Whatever fault may be found with Polybius, there can be no question that he had formed a high conception of the task before him. He lays repeated stress on two qualities as distinguishing his history from the ordinary run of historical compositions. The first of these, its synoptic character, was partly necessitated by the nature of the period. The various states fringing the basin of the Mediterranean had become so inextricably interwoven that it was no longer possible to deal with them in isolation. Polybius therefore claims for his history that it will take a comprehensive view of the whole course of events in the civilized world, within the limits of the period (i. 4). He thus aims at placing before his readers at each stage a complete survey of the field of action from Spain to Syria and Egypt. This synoptic method proceeds from a true appreciation of what is now called the unity of history, and to Polybius must be given the credit of having first firmly grasped and clearly enforced a lesson which the events of his own time were especially well calculated to teach. It is the great merit of his work that it gives such a picture of the 2nd and 3rd centuries B.C. as no series of special narratives could have supplied.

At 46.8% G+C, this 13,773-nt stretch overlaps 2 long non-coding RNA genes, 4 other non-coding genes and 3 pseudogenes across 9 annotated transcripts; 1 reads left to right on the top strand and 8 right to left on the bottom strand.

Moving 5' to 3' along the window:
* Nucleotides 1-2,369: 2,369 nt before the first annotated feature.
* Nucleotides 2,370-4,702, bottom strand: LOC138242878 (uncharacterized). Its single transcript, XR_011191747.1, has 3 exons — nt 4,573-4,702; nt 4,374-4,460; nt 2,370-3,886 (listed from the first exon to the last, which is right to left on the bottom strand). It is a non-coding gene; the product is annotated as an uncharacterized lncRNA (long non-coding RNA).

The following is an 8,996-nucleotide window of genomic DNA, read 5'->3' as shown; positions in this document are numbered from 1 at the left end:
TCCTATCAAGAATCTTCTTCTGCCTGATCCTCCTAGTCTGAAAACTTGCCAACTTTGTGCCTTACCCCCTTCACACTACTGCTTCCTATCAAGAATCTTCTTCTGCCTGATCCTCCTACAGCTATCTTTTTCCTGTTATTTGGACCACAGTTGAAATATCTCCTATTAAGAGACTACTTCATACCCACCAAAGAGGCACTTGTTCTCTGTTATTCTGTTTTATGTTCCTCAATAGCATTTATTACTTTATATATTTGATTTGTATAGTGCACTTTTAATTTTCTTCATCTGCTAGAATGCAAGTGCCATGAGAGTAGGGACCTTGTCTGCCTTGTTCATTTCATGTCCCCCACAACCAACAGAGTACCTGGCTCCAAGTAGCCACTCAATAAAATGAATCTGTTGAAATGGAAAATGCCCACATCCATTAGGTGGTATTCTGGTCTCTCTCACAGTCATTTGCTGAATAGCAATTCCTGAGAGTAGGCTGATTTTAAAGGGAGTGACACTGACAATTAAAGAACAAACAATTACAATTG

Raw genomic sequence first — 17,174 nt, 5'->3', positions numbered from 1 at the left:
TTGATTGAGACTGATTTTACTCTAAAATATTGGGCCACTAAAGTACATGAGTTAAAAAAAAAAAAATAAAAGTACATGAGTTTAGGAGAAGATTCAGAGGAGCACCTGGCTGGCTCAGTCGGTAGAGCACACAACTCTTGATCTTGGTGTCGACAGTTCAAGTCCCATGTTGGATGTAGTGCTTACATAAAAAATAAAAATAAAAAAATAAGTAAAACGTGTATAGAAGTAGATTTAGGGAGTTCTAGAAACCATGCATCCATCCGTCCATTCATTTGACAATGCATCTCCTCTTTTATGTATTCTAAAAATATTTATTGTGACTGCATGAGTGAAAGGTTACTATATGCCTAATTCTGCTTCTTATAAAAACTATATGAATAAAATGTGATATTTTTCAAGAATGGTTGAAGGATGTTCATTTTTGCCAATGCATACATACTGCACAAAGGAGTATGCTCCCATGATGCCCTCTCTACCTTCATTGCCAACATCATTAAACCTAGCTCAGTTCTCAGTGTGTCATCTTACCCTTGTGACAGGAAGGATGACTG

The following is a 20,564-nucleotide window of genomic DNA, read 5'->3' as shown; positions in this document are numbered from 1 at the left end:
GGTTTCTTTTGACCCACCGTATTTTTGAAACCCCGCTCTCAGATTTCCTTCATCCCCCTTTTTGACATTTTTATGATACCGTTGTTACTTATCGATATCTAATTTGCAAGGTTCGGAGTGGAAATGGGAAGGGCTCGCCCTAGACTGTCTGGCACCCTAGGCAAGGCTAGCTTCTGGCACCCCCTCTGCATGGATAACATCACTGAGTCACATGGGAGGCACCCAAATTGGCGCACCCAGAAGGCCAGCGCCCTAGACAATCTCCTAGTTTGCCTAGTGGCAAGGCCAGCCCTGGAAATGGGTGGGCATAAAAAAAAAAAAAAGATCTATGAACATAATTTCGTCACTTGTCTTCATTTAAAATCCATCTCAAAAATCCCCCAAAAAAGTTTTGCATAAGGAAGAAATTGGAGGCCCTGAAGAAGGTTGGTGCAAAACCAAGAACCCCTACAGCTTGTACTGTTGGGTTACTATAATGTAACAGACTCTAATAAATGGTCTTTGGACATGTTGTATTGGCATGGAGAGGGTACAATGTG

The second quality upon which Polybius insists as distinguishing his history from all others is its “pragmatic” character. It deals, that is, with events and with their causes, and aims at an accurate record and explanation of ascertained facts. This “pragmatic method” (ix. 2) makes history intelligible by explaining the how and the why; and, secondly, it is only when so written that history can perform its true function of instructing and guiding those who study it. For the great use of history, according to Polybius, is to contribute to the right conduct of human life (i. 35). But this it can do only if the historian bears in mind the true nature of his task. He must remember that the historian should not write as the dramatist does to charm or excite his audience for the moment (ii. 56). He will aim simply at exhibiting events in their true light, setting forth “the why and the how” in each case, not confusing causes and occasions, or dragging in old wives' fables, prodigies and marvels (ii. 16, iii. 48). He will omit nothing which can help to explain the events he is dealing with: the genius and temperament of particular peoples, their political and military systems, the characters of the leading men, the geographical features of the country, must all be taken into account. To this conception of history Polybius is on the whole consistently faithful. It is true that his anxiety to instruct leads often to a rather wearisome iteration of his favourite maxims, and that his digressions, such as that on the military art, are occasionally provokingly long and didactic. But his comments and reflections are for the most art sound and instructive (e.g. those on the lessons to be learnt gem the revolt of the mercenaries in Africa, i. 65; from the Celtic raids in Italy, ii. 35; and on the Roman character), while among his digressions are included such invaluable chapters as those on the Roman constitution (bk. vi), the graphic description of Cisalpine Gaul (bk. ii.) and the account of the rise and constitution of the Achaean League (ii. 38 seq.). To his anxiety again to trace back events to their first causes we owe, not only the careful inquiry (bk. iii.) into the origin of the Second Punic War, but the sketch of early Roman history in bk. i., and of the early treaties between Rome and Carthage in iii. 22 seq. Among the many defects which he censures in previous historians, not the least serious in his eyes are their inattention to the political and geographical surroundings of the history (ii. 16, iii. 36), and their neglect duly to set forth the causes of events (iii. 6).